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How Advent Reminds me of my Identity as a Daughter, by Anne Jones

Much of the last fourteen years of my life, the focus has been on motherhood. In a particular way, I think being a special needs parent constantly keeps my attention on being a mother, not only in the day-to-day caring of children, but also in all the doctor and therapist appointments, the seemingly constant filling out of medical paperwork, advocacy, and the behavioral demands of my special needs child. It is not uncommon to feel emotionally drained as the last child goes to bed at night and I look at the pile of dishes that still await me. Often my prayers have revolved around asking for patience and wisdom to be a better mother and wife.

photo of angel figurine near christmas ball
Photo by lil artsy on Pexels.com

This Advent, following a November retreat, my prayer life has shifted into focusing on a different, and more important, role I have been given–that of daughterhood. Taking the time this Advent to slow down, to just sit with God, has allowed me to feel a sense of peace and calm that comes with being in the presence of a Father who loves me (and you) beyond measure.

I often find myself falling into the trap of comparison. As a special needs parent, it can be easy to compare myself to others and feel like I am not doing enough, not being enough, especially when the hype and busyness of the season can be overwhelming. This can even be within my own family in terms of the amount of time and energy I am pouring into all my children. I can give myself a guilt trip over not being able to do enough with my neurotypical children because my son with special needs demanded more attention and plans were derailed for the day. Yet, I do not compare my children to each other; rather, I love each for his/her own unique talents and abilities. Our heavenly Father approaches us this way too. In reflecting on daughterhood, I am reminded to view myself how God sees me: worthy, enough, beautiful, and deeply, deeply loved just as I am.

When discussing challenges in mothering my son, I once had a priest say, “God sees your yeses.” How often those “yeses” are in the tenth time I have answered the same question that day, the extra prep work to make an activity adaptive, the bathing and dressing skills I am teaching and assisting with, and in all the effort to help keep the holidays enjoyable for the whole family. They aren’t glamorous “yeses” by worldly standards. However, as I see my children putting a piece of straw in the manager this Advent for their little deeds of love, I am reminded that our Heavenly Father sees mine too.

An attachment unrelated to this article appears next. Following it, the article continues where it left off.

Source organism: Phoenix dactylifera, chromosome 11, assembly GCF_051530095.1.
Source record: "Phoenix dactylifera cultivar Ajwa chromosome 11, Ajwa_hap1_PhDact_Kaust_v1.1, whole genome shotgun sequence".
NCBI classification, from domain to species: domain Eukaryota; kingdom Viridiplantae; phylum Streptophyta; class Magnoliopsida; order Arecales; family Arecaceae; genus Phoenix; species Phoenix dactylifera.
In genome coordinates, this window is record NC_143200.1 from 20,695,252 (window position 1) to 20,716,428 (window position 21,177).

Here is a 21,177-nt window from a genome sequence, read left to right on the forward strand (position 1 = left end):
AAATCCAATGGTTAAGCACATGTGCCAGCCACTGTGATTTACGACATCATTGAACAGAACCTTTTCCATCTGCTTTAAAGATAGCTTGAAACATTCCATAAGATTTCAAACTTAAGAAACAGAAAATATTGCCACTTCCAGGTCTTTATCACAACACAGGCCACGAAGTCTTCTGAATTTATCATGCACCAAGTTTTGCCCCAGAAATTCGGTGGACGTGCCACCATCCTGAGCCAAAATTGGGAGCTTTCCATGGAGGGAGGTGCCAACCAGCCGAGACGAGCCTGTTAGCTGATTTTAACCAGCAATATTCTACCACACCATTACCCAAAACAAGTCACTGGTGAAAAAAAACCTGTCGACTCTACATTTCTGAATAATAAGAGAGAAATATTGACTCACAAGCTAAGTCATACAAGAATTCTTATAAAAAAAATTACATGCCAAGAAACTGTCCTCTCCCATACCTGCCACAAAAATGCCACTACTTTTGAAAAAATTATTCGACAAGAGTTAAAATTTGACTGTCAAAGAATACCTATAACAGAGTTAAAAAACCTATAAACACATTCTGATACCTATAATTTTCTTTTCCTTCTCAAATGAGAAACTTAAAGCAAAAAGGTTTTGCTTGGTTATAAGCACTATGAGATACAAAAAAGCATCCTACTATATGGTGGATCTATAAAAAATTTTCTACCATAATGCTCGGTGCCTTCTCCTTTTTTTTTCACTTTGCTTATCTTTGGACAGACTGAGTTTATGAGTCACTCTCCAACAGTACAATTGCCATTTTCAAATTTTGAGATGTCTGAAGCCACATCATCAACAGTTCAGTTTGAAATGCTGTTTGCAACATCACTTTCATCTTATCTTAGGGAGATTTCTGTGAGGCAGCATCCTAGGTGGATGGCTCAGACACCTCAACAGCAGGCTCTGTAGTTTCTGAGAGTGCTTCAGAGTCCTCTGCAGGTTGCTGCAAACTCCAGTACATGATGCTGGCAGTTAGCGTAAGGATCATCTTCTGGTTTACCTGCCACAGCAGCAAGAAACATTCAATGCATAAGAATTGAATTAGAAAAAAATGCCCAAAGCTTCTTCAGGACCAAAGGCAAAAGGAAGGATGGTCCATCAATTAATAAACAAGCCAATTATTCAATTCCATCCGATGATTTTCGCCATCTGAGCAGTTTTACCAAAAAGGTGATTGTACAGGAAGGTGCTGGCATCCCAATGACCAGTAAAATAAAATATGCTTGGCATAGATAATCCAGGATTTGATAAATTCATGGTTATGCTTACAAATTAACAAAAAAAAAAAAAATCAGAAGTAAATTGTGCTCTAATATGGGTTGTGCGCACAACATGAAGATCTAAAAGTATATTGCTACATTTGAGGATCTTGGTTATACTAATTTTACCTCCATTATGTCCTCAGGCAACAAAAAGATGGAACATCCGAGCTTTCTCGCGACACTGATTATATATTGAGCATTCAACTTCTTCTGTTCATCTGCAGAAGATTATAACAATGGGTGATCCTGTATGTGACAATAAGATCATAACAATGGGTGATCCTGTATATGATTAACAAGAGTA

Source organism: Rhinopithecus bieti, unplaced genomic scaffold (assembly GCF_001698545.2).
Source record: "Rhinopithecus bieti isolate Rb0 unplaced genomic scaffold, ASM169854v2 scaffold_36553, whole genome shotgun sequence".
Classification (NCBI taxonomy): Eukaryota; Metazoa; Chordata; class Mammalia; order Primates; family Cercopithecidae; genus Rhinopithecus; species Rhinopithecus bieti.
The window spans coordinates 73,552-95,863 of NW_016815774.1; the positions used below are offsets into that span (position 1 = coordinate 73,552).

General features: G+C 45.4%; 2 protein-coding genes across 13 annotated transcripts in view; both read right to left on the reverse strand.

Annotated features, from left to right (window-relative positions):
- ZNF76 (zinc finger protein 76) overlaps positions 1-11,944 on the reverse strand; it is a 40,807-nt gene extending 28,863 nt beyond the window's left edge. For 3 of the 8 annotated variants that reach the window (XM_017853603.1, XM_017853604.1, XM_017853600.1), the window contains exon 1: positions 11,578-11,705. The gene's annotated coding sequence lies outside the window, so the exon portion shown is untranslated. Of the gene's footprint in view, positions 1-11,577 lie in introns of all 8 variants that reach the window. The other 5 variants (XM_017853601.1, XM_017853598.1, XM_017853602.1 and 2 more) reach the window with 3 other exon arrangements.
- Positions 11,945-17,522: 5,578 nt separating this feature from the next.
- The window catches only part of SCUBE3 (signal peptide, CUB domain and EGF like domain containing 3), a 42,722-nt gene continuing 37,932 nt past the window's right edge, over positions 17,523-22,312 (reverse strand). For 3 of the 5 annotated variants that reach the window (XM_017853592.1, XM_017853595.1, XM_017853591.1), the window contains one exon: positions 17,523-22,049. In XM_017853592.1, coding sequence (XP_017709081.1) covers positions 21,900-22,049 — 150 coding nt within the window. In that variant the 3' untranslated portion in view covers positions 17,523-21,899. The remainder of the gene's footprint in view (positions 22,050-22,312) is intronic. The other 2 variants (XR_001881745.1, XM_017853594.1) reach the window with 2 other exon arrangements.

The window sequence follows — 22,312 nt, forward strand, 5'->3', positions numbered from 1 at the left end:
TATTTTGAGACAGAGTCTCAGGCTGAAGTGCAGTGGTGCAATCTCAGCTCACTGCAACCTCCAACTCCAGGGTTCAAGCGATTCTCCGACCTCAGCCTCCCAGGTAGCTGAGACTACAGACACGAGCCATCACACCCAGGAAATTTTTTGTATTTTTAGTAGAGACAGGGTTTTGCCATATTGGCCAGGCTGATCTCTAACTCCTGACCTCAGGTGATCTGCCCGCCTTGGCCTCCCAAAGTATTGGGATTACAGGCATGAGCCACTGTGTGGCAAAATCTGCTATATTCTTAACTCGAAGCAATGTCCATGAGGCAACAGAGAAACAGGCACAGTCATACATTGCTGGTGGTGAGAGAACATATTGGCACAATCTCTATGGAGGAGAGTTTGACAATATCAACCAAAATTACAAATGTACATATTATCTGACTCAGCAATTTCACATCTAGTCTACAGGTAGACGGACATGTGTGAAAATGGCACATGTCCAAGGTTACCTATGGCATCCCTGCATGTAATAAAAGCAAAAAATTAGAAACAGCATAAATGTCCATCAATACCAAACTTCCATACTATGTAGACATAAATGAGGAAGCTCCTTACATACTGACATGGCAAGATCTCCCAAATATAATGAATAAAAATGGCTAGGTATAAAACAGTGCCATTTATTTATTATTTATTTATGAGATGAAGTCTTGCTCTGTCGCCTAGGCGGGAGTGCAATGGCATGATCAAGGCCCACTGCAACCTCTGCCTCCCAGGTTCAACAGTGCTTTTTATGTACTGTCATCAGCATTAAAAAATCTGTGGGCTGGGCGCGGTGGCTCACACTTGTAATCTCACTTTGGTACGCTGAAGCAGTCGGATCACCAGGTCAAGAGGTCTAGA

I am reminded too, when reflecting on Mary as the perfect model of motherhood, how much she must have endured in the days leading up to Christmas—having to leave her home and travel miles in her last month of pregnancy, only to reach Nazareth and there not be a place for her and Joseph to stay. So often I can get caught up in the worries and anxieties that can accompany being a special needs mom. This Advent, I am reminded of the trust Mary put in God’s plan for her and her son’s life from the beginning and how I am called to do the same. Wherever you find yourself this Advent and Christmas, know how loved you are. How our heavenly Father is there for you, to walk with you as you do the day in and day out of special needs parenting. I hope you can find time this Advent to sit in God’s presence, even for a few minutes a day, to reflect on how much our heavenly Father is embracing you and seeing your worth as his beloved child.

Anne Jones is a Catholic wife and mom of five, one of whom has a rare genetic condition. While she hails from the Badger State, she currently loves living in the South (minus the snakes!). She enjoys learning more about the Catholic Faith, volunteering, reading, and attempting to grow things in her garden. She is grateful for the opportunity to connect with and learn from other Catholic families with children with special needs. 

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